Kelp gull (Larus dominicanus)
Kelp Gull Description
The adult kelp gull is white with black upperparts and wings. The bill is bright yellow with a red spot near the tip and the eyes are dark brown with an orange eye ring. The feet are a whitish-yellow. The immature kelp gull is initially a mottled dark brown with a paler barred rump. It can be mistaken for a skua, but lacks the white patches at the primary bases. It has an all yellow bill.
Kelp Gull Call
The call is a plaintive ‘meeu’ and when disturbed it utters a ‘kok-kok-kok’.
Kelp Gull Breeding
In South Africa the kelp gull breeds in spring and early summer at Wolfgat Nature Reserve (Swartklip) and Rondevlei. They usually breed on off-shore islands but nests are sometimes found on unfrequented cliffs. The nest is a scrape in the soil and lined with grass, feathers or twigs. Two to three eggs varying in colour from light green to turquoise or ochre with dark markings are laid.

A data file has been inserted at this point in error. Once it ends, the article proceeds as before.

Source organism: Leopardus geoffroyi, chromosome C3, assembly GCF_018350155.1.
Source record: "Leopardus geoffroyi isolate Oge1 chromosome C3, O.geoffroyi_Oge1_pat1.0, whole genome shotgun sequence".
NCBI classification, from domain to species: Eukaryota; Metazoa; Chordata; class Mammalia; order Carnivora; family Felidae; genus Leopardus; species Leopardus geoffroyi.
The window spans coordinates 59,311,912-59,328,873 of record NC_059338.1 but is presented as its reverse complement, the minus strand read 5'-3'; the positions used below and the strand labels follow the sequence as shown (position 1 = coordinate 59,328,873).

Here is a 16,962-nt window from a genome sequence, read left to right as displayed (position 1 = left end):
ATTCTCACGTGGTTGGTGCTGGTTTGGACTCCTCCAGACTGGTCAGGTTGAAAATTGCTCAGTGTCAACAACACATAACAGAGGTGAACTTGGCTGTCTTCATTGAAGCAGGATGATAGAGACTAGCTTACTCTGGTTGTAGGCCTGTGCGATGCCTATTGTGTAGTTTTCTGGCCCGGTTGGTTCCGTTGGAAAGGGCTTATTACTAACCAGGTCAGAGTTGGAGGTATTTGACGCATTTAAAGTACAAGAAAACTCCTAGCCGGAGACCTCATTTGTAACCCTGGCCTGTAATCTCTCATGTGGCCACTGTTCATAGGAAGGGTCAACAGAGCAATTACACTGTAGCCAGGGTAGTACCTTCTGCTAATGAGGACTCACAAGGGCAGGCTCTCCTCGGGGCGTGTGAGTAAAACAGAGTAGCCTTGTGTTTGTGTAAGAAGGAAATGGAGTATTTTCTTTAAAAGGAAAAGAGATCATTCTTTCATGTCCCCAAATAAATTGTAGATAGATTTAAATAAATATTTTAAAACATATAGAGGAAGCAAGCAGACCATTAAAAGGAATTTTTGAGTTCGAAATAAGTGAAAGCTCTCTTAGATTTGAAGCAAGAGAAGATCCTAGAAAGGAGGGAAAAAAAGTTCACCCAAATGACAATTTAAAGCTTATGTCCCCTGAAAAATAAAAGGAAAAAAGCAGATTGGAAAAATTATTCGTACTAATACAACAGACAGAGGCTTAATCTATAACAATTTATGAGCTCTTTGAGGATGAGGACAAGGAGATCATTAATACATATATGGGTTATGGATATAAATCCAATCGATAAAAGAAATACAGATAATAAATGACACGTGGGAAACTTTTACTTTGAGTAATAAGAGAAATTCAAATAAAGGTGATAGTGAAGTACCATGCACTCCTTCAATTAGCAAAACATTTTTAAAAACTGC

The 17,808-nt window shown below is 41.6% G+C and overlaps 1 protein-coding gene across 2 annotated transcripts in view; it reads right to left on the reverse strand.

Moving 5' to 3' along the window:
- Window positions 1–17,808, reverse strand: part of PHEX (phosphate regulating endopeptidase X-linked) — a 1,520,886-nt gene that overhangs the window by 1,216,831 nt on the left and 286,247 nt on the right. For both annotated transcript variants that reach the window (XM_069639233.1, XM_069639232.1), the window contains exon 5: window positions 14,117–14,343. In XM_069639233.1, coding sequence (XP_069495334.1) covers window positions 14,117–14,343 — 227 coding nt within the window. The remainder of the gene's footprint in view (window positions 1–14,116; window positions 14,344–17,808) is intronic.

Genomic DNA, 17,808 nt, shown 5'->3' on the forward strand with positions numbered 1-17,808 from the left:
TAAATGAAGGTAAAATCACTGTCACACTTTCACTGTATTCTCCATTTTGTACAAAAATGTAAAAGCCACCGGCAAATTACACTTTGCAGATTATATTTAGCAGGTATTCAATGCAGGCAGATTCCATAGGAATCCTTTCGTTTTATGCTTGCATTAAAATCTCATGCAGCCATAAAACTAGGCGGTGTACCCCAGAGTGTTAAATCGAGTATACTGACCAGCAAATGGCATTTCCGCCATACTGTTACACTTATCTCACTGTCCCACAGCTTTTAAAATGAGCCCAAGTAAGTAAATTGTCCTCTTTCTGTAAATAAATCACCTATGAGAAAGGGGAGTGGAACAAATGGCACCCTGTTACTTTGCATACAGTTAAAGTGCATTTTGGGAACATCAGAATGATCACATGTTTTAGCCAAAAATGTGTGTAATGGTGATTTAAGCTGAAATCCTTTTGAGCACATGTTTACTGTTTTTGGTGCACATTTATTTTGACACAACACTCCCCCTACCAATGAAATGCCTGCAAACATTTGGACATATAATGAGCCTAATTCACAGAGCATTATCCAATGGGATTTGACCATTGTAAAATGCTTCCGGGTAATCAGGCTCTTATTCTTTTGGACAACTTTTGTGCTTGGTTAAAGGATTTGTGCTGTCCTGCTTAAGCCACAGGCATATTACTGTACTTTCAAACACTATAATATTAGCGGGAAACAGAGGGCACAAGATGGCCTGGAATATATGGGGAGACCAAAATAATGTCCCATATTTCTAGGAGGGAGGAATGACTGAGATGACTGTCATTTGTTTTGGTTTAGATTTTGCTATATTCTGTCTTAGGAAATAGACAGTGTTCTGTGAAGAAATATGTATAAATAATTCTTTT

The kelp gull is found singly or in small groups scavenging along coasts especially harbours and is rarely seen inland in South Africa.
Kelp Gull Status
The kelp gull is of least concern and a very common resident.
Where they are found
In South Africa, the kelp gull is found along the entire coastline, in estuaries and at vleis that are not too far inland.